Darkness is a metaphor for the depressing reality of the world we live in and are living in at the present time. It is a totally out-of-the-box film created by the Babusenan Brothers, Satish and Santosh. They entered into filmmaking in Malayalam, their mother tongue, some years ago and have since given us films that are a class unto themselves.
Darkness is a powerful political film presented through the character of a retired university professor, Ramdas (K Kaladharan). He is a left leaning liberal thinker who writes weekly articles on social and political issues close to his heart for a Left-leaning magazine. He lives alone in a beautiful house, fills his hours tending to his garden religiously and an aquarium that forms part of the garden. Ramdas has just two friends: Krishnan, the editor of the Left-wing magazine and Alex, its young designer. His slightly tedious life is often dotted with threatening telephone calls from an anonymous Hindu Right member who commands him either to stop writing secular articles or to be prepared to stop writing forever. Ramdas does not bend, nor do we find him getting scared. The invisible caller rebukes Ramdas for talking in English and Ramdas hits back saying he cannot speak Hindi. These are tiny touches that reveal the political leanings of the caller.
Nilima Chatterje (Nina Chakraborty), a research scholar at the JNU, a daughter of mixed parents, the mother a Malayalee and the father Bengali, steps into his life to do a series of interviews for her research. The major footage of Darknessis comprised of this long dialogue between the professor and the young Nilima who speaks both languages fluently. The entire focus of this character-driven film is on Ramdas as it is his story. We learn that he was once an active member of a Left party where he had a close friend who later defected and is currently the Home Minister.
The best quality of the film lies in two things – firstly, the portrayal of Ramdas, fleshed out beautifully by Kaladharan, a regular in Babusenan productions and an excellent actor. Ramdas is a progressive and secular individual who is neither aggressive nor violent. But he has his misdemeanours too. His college career is marred by the scandal of an ‘affair’ with a much younger colleague. His son, Kabir, so-named because Ramdas is fond of Kabir’s writings, cuts off from his father because of this scandal and cuts away his little girl from her grandfather. But that does not stop him from coming to father with a begging bowl every now and then yet making it sound like a command. A point here though. The cameo characters are introduced more as props to flesh out the character of Ramdas and while they serve the film’s purpose well enough, a little more depth here would have been in point.
Secondly, the film scores with the very topical and contemporary political context the story is placed in amidst the killings of Kalburgi, Dhabolkar, Gouri Lankesh and Govind Pansare for their staunchly secular ideologies and their persistent fight to establish secular and rationalist ideologies among the masses. Ramdas is a lightly sketched blend and a microcosm of these powerful personalities. This gives the film a feel of the real, of relating to something that is so tangible that a sensitive viewer might want to stretch his/her arm and touch the feeling if that was possible. True, these killings happened in neighbouring Karnataka State and the location in this film is shifted to Thiruvanthapuram with a Leftist government in power but that is precisely what gives an extra edge to the context and narrative of Darkness. In placing Kerala as the backdrop and Thiruvananthapruam as centre-stage, the film points out the stark contrast between the Hindu Right threatening a liberal Leftist thinker within a Left-ruled government with impunity.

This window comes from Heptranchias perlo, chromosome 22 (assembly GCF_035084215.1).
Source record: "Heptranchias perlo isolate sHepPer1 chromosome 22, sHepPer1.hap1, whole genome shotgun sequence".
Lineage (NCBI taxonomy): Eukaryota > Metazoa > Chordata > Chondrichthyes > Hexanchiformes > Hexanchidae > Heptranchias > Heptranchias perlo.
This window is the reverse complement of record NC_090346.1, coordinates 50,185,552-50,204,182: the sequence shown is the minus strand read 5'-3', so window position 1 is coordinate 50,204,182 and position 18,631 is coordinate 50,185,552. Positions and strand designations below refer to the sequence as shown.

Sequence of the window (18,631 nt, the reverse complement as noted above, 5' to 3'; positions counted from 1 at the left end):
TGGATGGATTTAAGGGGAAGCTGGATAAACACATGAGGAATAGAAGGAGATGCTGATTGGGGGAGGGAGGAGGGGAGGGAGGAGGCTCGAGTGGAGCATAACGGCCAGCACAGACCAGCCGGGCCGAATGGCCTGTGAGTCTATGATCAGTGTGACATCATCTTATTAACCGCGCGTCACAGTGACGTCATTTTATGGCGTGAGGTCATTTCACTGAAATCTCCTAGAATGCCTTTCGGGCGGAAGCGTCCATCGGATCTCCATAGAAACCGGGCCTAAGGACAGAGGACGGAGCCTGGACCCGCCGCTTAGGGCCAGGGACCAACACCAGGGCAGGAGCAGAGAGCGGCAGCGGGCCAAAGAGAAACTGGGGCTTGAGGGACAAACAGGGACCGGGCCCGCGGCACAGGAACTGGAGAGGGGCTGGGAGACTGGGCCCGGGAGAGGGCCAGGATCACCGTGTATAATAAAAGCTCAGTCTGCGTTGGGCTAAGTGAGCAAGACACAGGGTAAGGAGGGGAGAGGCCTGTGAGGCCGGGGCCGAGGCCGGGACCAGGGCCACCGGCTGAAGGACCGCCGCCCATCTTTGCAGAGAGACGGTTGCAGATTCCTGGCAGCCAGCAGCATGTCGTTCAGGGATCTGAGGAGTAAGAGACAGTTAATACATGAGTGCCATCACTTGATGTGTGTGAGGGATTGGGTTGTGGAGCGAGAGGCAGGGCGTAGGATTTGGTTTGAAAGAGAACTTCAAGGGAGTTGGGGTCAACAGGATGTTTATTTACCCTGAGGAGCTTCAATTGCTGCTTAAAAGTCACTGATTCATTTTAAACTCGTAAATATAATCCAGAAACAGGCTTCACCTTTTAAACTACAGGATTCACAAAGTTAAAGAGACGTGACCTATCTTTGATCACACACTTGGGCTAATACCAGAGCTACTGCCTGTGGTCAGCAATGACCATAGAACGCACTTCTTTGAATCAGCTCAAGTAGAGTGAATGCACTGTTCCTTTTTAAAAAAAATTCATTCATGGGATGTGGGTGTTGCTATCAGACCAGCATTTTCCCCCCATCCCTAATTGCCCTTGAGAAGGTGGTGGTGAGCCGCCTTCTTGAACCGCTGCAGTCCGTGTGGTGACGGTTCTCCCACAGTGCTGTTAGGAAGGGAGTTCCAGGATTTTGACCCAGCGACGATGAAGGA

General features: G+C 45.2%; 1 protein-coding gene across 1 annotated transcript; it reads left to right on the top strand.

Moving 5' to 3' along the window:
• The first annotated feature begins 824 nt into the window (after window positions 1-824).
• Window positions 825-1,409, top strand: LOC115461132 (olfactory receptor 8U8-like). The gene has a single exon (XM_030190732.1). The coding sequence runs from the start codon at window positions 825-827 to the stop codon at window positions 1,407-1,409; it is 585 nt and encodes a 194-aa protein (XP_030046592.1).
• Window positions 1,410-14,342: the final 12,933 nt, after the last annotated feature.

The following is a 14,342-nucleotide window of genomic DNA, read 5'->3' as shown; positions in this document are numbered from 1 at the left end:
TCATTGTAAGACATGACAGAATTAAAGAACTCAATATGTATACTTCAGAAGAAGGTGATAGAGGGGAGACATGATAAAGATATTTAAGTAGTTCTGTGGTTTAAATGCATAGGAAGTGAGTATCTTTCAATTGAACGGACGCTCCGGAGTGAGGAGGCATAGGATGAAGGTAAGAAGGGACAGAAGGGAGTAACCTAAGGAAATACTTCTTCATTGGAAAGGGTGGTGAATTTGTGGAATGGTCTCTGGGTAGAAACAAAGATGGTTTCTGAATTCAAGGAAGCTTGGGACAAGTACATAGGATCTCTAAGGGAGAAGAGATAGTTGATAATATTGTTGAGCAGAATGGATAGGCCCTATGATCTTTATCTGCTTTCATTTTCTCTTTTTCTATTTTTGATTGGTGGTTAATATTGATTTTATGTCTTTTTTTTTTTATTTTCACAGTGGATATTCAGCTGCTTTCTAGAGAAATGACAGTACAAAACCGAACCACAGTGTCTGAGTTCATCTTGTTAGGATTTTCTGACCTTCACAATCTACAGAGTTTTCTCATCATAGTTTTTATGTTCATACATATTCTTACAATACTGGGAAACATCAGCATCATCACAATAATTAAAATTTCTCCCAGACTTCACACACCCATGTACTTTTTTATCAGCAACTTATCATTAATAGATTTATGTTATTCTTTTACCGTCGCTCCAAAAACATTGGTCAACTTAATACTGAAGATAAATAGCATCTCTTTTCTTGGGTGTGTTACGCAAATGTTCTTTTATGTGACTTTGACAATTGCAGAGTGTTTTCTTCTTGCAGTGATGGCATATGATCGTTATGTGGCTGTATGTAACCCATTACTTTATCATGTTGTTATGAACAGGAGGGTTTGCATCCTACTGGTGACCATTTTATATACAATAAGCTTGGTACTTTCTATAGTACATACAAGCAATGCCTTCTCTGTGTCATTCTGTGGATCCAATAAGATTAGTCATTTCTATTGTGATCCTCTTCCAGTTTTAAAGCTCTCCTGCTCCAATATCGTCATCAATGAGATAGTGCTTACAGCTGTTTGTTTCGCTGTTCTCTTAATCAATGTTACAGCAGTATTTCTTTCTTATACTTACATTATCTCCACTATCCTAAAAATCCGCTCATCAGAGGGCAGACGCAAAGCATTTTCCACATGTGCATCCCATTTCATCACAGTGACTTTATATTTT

By the time the film closes, we know how it will end. The closing shot is a play-out on the sound-track of Rabindranath Tagore’s poem “Where the mind is without fear and the held is held high” in the voice of the seven-year-old Ramdas at his school function while the camera pans up to focus on the school building. Darkness is a political film that makes several bold yet relevant statements. But it is also a fictionalized biography of a committed thinker who is not afraid of the threats he faces on a day-to-day basis.
The technicalities embellish the film even further. The cinematography is beautiful, capturing the finer nuances of the title Darkness. The darkness stands for the dark, anonymous and mysterious enemy, the caller. It also stands for the darkness of ignorance that threatens and even kills a rational man only because he is secular and rational and fearless. The editing (Vijil FX) is simple and languid, in keeping with the quiet ambience and pace and rhythm of the film. The art direction is as straightforward as the film itself – Ramdas’ sparsely but scrupulously clean house, the well-tended garden and the familiar locations of Thiruvananthapuram. The evocative sound design (Anand Babu) complements the story telling perfectly while the music (Santosh K Thampi) is subtle, low-key and suitably mood-centric. One song at the party is beautifully sung in Malayalee-accented Hindi.
Darkness is symbolic of the political turbulence of Hindu fundamentalism the country is living within in recent times thereby making it one of the most powerful and relevant celluloid statements within not just contemporary Malayalam, but Indian cinema in recent times.
Malalayam, Drama, Color